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  • IPA(key): /sɝkm̩ˈbɛndɨbəs/


circumbendibus (comparative more circumbendibus, superlative most circumbendibus)

  1. (often humorous) indirect or roundabout
    • 1918 Sidney Watson, In the Twinkling of an Eye, Bible institute of Los Angeles, p66
      “We’re all circumbendibus, / Wherever we may be, / We’re all circumbendibus, / On land or on sea. / Rich or poor or middling, / Wherever we are found, / We’re all circumbendibus, / We’re all going round.”
    • 1987 Syed Tassadque Hussain, Reflections on Kashmir politics,Rima Pub. House, p59
      The only irresistible inference that can be deduced from a bare perusal of this judgment is that it is circumbendibus in its tenor vague and conjectural in its logic and in fine it is a remarkable piece of a political document.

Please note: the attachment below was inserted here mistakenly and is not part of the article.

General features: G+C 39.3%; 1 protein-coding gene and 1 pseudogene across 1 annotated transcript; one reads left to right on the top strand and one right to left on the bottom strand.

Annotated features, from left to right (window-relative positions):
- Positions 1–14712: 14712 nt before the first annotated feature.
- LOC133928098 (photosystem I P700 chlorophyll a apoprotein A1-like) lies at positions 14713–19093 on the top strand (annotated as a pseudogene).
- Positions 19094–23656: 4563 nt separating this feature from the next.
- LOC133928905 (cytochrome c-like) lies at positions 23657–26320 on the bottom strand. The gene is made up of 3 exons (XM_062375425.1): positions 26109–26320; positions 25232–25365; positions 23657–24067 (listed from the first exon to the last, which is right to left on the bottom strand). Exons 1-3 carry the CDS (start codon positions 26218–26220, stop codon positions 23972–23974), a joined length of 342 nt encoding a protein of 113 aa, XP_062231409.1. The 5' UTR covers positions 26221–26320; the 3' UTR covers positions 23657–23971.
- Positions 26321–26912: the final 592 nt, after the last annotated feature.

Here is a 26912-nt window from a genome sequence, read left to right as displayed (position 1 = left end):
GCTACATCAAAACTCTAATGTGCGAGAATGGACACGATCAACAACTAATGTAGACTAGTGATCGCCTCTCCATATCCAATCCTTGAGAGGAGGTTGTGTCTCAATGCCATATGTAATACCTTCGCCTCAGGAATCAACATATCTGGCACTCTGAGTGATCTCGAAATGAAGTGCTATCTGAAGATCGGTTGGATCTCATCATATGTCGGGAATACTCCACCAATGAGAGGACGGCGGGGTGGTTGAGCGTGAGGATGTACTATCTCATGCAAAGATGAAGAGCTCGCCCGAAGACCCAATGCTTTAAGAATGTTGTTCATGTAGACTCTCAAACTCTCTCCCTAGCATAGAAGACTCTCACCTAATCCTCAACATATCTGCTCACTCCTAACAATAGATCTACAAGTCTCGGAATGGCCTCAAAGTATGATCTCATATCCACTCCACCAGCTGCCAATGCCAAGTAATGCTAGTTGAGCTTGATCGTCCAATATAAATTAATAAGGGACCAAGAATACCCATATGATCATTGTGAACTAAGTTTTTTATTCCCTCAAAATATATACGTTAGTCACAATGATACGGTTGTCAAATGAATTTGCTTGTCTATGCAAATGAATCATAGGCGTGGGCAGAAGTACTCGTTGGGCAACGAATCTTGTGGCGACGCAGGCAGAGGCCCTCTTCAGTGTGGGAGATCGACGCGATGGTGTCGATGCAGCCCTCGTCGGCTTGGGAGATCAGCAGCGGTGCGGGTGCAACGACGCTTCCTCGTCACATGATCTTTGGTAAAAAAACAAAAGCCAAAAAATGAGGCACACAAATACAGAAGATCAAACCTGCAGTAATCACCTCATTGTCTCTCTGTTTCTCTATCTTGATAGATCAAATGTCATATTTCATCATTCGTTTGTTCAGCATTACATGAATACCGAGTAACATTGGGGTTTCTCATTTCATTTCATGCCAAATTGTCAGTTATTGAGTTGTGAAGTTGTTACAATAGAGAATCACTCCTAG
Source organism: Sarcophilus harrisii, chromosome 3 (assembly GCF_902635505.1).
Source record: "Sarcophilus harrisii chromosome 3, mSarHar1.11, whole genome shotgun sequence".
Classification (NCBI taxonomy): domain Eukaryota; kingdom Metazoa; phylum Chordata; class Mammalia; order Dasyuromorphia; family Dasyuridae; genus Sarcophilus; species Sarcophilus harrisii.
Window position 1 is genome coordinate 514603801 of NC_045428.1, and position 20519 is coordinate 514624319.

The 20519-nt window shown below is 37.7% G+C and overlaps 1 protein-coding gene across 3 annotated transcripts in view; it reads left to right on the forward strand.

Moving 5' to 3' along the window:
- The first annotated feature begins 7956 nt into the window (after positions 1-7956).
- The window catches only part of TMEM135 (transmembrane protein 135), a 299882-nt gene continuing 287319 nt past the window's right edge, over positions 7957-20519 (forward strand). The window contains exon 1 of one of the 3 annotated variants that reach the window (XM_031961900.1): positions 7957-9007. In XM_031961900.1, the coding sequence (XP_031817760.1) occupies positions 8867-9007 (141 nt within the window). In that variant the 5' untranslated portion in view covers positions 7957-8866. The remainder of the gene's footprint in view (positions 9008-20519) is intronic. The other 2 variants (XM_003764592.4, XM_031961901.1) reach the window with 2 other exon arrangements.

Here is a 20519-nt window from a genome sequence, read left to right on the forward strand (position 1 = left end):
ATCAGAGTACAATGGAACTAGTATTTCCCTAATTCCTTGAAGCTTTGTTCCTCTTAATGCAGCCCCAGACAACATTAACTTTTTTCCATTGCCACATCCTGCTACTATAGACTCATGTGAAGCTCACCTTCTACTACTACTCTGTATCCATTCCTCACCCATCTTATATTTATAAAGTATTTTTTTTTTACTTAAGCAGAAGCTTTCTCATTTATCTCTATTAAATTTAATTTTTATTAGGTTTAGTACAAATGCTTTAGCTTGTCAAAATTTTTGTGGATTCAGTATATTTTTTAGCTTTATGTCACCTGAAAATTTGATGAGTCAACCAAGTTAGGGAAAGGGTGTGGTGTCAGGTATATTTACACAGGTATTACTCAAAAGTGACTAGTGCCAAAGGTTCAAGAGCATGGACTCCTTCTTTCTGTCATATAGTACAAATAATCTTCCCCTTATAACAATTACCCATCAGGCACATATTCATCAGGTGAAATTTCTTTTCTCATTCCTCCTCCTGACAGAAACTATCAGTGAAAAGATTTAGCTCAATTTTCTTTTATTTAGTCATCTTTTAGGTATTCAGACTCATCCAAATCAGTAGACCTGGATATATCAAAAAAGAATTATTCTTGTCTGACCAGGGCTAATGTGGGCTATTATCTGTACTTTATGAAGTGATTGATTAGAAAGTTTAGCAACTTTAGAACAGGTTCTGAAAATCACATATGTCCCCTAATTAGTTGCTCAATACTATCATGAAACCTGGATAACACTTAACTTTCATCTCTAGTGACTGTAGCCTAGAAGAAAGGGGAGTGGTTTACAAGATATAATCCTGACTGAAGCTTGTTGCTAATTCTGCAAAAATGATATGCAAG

circumbendibus (plural circumbendibuses)

  1. (often humorous) A roundabout route or process
    • 1899 Herbert Spencer, Social Statics; Or, the Conditions Essential to Human Happiness Specified, and the First of Them Developed, D. Appleton and company, p383
      If, as Coleridge says, “a knave is a fool with a circumbendibus,” then by instructing the knave you do but make the circumbendibus a wider one.
    • 1907 Albert Temple Swing, James Harris Fairchild; Or Sixty-Eight Years with a Christian College, F. H. Revell company, p155
      After he had moved into the house and repaired it Mrs. Mary L. Bacon remembers standing with him one day and looking over the winding flag stones leading up to his front door. “And what is this,” he said, “a circumbendibus?”
    • 1968 George William Erskine Russell, Afterthoughts, Ayer Publishing, p152
      Before tea-time my circumbendibus brought me to the hospitable residence of Tommy’s chief supporter, whom we will call Mr Goodhart.
  2. (often humorous) A roundabout, indirect, or confusing manner of speech or writing